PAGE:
Broken Things and Grace
I love this quote: We all have broken things. Perhaps it is the grace by which we handle them that helps us through.
In our 21st Century engagement strategy, the discretionary effort model, strong relationships help us with broken things.
This example shared with me illustrates the point: Two colleagues met in the hall. The first, (we’ll call Sophie) asked the second, (we’ll call Dana), “How is it going today?” Dana answered with a sad expression, “Not so good.” Instead of saying, “Hope it gets better” or “So sorry to hear that” and then continuing to walk past, Sophie stopped, looked her in the eye and in a comforting voice said, “Let’s go talk.”
A listening ear is often the best antidote for broken things. Don’t think you have time?
The Discretionary Effort course, Work in the Zone productivity training, teaches a unique interpretation on the 80-20 rule that encourages engagement with coworkers. It is called, the 20-20 rule.
Also known as the Pareto Principle, the 80-20 rule was developed by an Italian economist, Alfredo Pareto and is known as the law of the vital few and states that, for many events, roughly 80% of the effects come from 20% of the causes. The application of the 80-20 rule to time management is that 80% of the things you do, don’t bring you the results you want. By focusing on the high payoff 20% of tasks, you make faster progress toward your goals.
This can be discouraging to think that 80% of your activities during the day are wasted, at least I thought so and I worked hard to do only high A tasks. It was an adventure in futility so I developed what I call the 20-20 rule.
The 20-20 rule states that if you focus on the 20% of Highly Effective tasks you are on the right path for high achievers. As you can see in the graphic below, the next category is Legitimate Activities. Legitimate Activities include eating, sleeping, exercise, and the many tasks that support the Highly Effective, A tasks.
This is better understood with a sales example. To me, the 20% Highly Effective tasks are being in front of a customer or giving a sales presentation via the internet, telephone, luncheon or golf games or any other way you can actually talk to a potential client. However, there are many Legitimate Activities that support this endeavor. An effective sales presentation demands research, putting together a proposal, deciding the flow of your presentation, setting up the meeting, etc. When you look at it this way, you can see that now 50% of your time is very effective.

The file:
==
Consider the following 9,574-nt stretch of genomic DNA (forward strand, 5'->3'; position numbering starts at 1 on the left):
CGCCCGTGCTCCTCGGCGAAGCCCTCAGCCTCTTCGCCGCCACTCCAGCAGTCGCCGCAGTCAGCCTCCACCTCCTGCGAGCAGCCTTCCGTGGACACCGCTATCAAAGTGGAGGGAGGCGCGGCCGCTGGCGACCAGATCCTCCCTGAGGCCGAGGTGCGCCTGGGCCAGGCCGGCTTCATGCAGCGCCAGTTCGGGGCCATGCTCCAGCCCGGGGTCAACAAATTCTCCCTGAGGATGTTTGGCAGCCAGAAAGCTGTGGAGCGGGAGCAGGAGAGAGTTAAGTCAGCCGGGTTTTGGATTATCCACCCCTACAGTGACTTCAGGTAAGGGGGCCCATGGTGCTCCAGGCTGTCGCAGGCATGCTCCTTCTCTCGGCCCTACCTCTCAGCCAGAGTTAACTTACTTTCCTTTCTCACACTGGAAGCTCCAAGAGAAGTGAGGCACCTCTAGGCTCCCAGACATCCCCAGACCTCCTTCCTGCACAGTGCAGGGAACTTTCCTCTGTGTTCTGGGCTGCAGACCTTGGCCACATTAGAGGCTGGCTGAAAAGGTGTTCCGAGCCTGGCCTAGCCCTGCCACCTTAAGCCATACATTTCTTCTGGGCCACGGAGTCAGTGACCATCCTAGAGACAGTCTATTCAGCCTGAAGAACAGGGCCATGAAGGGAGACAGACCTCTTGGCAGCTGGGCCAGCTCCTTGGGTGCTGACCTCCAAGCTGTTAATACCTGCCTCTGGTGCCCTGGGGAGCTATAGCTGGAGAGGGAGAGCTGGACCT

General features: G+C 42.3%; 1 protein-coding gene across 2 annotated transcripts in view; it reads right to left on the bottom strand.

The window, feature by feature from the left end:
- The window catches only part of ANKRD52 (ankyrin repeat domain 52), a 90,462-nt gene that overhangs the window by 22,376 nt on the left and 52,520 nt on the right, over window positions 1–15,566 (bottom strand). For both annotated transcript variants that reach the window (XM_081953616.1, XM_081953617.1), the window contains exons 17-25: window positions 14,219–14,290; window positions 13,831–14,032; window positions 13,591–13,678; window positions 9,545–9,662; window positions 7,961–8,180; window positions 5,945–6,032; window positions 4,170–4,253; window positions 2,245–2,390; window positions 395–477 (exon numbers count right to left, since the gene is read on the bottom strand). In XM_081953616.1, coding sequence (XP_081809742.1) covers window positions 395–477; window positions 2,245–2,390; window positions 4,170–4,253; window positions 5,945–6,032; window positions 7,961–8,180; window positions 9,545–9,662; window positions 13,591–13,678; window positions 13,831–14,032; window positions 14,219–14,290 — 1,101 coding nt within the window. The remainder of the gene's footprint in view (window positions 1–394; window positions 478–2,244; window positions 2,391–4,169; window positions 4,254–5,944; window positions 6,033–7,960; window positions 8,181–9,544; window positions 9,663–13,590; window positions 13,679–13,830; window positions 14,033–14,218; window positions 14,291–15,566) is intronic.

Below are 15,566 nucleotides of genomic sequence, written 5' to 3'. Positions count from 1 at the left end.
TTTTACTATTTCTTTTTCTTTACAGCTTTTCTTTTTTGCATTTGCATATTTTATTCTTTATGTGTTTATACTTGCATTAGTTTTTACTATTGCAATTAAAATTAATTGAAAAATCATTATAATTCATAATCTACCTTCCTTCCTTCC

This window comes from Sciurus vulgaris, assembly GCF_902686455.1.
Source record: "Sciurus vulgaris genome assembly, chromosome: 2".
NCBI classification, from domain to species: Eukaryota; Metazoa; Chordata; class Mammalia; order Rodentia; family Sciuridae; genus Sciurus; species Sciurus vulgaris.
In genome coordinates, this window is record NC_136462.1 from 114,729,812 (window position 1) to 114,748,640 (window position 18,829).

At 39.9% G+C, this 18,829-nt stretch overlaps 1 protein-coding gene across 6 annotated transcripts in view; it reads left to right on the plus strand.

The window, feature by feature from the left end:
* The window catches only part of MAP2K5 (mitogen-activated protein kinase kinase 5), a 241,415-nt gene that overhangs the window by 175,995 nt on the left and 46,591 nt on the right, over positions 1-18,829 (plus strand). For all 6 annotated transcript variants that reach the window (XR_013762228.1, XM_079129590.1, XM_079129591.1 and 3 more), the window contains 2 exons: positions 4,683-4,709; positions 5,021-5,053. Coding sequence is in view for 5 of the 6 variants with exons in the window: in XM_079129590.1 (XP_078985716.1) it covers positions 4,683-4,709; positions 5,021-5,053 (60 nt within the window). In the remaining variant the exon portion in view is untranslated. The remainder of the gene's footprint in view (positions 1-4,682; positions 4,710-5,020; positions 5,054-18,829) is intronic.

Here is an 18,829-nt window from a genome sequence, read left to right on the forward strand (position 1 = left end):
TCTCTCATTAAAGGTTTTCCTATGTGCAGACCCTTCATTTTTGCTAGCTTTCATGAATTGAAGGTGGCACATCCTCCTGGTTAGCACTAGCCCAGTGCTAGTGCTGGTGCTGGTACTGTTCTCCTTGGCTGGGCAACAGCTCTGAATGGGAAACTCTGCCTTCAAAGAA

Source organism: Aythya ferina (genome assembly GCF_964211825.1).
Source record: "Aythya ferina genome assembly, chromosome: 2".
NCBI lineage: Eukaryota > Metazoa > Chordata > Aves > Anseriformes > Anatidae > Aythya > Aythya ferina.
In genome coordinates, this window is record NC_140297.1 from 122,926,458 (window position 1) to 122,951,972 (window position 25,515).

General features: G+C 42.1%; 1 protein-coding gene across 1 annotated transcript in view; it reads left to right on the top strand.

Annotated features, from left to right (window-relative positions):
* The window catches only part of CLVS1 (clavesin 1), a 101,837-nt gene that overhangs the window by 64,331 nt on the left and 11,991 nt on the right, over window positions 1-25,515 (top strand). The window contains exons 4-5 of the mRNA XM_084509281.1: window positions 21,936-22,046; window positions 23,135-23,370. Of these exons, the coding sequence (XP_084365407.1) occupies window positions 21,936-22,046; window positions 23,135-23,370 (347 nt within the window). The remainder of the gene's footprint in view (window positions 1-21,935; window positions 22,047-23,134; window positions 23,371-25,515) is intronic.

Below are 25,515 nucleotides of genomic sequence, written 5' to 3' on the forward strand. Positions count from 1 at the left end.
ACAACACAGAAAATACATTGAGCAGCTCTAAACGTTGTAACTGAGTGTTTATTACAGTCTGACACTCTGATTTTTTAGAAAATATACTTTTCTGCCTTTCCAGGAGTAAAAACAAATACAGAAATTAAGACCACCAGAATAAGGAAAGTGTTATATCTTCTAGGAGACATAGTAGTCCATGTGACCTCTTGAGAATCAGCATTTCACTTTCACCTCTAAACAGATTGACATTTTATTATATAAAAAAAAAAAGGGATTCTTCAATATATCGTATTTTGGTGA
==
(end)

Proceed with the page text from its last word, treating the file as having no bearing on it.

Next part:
The next category is critical: Intangibles. This is taking time to listen, discuss, help, mentor, and everything else you do through the day that build your interpersonal relationships, engage with coworkers and help those around you. Can you put a price on the Sophie spent listening to Dana? Probably not because once negative emotions subside, productivity returns.
Can you put a price on the engagement with a customer and the extra time you spend listening to his complaint and then being savvy enough to take the right steps to satisfy him? Only if you calculate the revenue that customer brings you.
Now you see that 70% of your time is productive and effective throughout the day. Are you feeling better? I promise – this perspective brings great emotional release. It allows for human relationships and experiences that make it possible to tackle broken things with grace.
As to the 30% of Frenetic Activities – looking for files you misplaced, searching your computer for that stellar sales pitch that is alluding you, picking up things you dropped, talking too long to a gabby friend, grabbing your devices and running down the hall to slip into a meeting 30 second late, and many more that you know happen during the day – I think it is impossible to totally eliminate these because we are human. You can, however, feel good about yourself if 70% of your day is filled with Highly Effective tasks, Legitimate Activities, and Intangibles.
Following the 20-20 Rule permits you to fix broken things in your life with grace. As you build strong relationships, you will extend that grace to others and help them fix broken things in their lives.
Karla Brandau is the CEO of Workplace Power Institute and the co-founder with Douglas Ross of the Discretionary Effort Leadership initiative. She is a Certified Speaking Professional (CSP), a Certified Professional Behavioral Analyst (CPBA), and a Certified Professional Motivators Analyst (CPMA). Through Workplace Power Institute, a variety of purposeful assessments can be evaluated and after a discussion with Karla, you can choose the most appropriate assessments for your company.
She is available for keynotes and workshops on improving leadership and communication processes by focusing on professional development.
Contact her at 770-923-0883 or fill out the form below.